The top of the hill he will ne'er come nigh reaching
This, of course, is but a half serious portrait of himself, and it touches but a single feature; others can say better that Lowell's ardent nature showed itself in the series of satirical poems which now made him famous, The Biglow Papers, written in a spirit of indignation and fine scorn, when the Mexican War was causing many Americans to blush with shame at the use of the country by a class for its own ignoble ends. The true patriotism which marked these and other of his early poems, burut with a steady glow in after years, and illumined poems of which we shall speak presently.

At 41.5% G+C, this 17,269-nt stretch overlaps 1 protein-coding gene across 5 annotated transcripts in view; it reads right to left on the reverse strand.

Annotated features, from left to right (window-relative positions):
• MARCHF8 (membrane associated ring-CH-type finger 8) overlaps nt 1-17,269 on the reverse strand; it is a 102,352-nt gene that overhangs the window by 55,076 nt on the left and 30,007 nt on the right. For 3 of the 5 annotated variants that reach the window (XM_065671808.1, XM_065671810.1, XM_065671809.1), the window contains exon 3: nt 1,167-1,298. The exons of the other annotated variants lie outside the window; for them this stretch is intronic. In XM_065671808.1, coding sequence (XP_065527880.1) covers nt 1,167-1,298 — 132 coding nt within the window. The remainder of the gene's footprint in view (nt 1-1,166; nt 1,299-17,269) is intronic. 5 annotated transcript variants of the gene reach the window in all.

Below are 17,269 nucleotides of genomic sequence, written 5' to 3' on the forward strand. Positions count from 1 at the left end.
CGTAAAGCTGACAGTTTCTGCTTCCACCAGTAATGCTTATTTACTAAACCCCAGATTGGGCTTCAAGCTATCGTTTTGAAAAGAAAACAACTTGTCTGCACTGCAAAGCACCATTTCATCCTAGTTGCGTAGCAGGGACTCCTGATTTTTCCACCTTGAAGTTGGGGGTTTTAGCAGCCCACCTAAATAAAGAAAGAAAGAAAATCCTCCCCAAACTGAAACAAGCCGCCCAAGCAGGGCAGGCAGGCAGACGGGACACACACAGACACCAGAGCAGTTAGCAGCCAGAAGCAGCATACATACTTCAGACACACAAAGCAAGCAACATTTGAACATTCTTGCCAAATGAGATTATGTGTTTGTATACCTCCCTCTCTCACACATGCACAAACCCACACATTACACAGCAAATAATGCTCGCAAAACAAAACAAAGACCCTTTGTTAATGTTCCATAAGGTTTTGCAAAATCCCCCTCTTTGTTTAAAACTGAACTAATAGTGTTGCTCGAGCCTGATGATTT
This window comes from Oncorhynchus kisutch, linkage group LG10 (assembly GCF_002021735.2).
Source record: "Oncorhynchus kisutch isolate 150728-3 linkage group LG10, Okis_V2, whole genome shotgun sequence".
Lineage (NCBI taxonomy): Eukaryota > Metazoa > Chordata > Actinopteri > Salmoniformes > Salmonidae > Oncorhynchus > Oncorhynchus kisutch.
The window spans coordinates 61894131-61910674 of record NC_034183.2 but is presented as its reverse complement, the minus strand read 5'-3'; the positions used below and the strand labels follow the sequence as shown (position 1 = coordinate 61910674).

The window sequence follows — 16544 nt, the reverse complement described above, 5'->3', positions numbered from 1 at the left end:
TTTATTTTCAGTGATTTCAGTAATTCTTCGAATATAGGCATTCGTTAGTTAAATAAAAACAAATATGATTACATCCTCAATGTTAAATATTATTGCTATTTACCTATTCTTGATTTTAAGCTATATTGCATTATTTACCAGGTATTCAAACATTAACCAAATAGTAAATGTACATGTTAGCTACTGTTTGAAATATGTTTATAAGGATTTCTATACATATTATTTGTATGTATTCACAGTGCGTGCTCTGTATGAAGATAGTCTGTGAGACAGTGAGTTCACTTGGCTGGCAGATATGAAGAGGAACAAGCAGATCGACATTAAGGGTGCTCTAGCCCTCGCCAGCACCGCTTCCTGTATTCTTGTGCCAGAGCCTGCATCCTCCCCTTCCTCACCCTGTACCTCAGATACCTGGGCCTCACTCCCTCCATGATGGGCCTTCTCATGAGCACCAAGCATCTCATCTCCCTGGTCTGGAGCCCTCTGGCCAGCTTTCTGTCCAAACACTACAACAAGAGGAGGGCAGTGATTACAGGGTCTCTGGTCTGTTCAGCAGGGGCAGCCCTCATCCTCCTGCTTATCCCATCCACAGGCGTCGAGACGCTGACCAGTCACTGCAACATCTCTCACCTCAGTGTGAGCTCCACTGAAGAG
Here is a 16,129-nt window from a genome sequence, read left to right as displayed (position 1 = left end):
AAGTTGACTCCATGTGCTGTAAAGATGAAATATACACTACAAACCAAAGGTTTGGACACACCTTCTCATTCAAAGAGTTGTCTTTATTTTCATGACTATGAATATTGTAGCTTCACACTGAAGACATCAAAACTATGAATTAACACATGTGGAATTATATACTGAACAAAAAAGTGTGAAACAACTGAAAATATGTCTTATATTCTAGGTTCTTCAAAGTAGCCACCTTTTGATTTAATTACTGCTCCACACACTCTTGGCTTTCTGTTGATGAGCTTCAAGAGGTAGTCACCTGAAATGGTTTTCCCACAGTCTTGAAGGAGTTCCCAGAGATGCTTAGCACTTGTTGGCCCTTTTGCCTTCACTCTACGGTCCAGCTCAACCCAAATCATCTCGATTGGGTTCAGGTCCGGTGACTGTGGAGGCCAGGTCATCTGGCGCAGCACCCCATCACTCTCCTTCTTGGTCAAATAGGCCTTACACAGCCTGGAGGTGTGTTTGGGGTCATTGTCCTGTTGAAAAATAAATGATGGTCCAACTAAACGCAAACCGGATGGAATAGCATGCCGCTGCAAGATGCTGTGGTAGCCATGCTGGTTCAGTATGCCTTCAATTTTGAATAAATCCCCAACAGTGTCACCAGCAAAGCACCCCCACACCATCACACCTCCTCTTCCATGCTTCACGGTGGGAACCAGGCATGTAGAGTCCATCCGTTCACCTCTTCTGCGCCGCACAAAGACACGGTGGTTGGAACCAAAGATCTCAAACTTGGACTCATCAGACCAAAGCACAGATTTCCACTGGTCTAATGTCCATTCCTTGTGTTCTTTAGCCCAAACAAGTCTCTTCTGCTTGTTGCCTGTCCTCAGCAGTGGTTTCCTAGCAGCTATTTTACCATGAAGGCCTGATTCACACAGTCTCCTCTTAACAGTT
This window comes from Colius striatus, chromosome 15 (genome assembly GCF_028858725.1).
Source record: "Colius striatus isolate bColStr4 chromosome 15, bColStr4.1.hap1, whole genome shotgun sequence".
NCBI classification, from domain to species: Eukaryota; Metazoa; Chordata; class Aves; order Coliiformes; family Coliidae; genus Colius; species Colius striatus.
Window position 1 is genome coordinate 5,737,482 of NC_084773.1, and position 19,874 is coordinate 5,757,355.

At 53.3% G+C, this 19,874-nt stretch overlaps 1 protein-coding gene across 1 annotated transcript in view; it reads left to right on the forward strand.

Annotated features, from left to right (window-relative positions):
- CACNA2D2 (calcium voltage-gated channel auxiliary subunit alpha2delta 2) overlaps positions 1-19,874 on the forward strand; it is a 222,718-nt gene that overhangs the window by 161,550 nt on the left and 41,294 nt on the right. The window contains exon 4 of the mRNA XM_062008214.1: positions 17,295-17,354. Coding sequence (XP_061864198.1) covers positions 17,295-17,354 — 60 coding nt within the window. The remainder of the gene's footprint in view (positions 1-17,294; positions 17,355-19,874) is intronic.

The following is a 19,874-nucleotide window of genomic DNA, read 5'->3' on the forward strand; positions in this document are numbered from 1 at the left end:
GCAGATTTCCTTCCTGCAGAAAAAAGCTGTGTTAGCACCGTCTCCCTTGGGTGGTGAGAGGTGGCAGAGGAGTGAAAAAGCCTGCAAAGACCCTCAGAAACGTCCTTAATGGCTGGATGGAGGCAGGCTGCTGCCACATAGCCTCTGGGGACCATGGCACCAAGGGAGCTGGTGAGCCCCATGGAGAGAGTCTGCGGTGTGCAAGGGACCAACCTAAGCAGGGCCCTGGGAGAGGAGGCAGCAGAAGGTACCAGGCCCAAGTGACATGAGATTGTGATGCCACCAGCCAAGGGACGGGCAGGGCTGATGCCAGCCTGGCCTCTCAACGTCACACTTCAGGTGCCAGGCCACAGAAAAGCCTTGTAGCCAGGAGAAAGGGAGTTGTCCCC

After a year and a half spent in travel, Lowell was appointed in 1855 to the Belles Lettres professorship, lately held at Harvard by Longfellow. When the Atlantic Monthly was established in 1857 he was editor, and a year or two after relinquishing the post he assumed part editorship of the North American Review. In these two magazines, as also in Putnam's Monthly, he published poems, essays, and critical papers, which have been gathered into volumes. His prose writings, besides the volumes already mentioned, include two series of Among my Books, historical and critical studies chiefly in Eng. lish literature; and My Study Windows, including with similar subjects observations of nature and